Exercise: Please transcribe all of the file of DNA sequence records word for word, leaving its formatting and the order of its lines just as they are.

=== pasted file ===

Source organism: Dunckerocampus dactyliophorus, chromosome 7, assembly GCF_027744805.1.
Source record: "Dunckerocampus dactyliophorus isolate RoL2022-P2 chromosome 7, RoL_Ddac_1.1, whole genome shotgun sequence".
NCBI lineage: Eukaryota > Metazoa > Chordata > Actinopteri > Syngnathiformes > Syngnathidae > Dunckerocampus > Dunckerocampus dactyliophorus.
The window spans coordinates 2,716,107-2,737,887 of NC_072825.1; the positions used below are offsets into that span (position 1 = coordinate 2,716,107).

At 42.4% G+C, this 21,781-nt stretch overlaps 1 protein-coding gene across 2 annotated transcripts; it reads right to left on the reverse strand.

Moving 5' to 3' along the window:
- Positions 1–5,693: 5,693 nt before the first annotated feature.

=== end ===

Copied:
Source organism: Dunckerocampus dactyliophorus, chromosome 7, assembly GCF_027744805.1.
Source record: "Dunckerocampus dactyliophorus isolate RoL2022-P2 chromosome 7, RoL_Ddac_1.1, whole genome shotgun sequence".
NCBI lineage: Eukaryota > Metazoa > Chordata > Actinopteri > Syngnathiformes > Syngnathidae > Dunckerocampus > Dunckerocampus dactyliophorus.
The window spans coordinates 2,716,107-2,737,887 of NC_072825.1; the positions used below are offsets into that span (position 1 = coordinate 2,716,107).

At 42.4% G+C, this 21,781-nt stretch overlaps 1 protein-coding gene across 2 annotated transcripts; it reads right to left on the reverse strand.

Moving 5' to 3' along the window:
- Positions 1–5,693: 5,693 nt before the first annotated feature.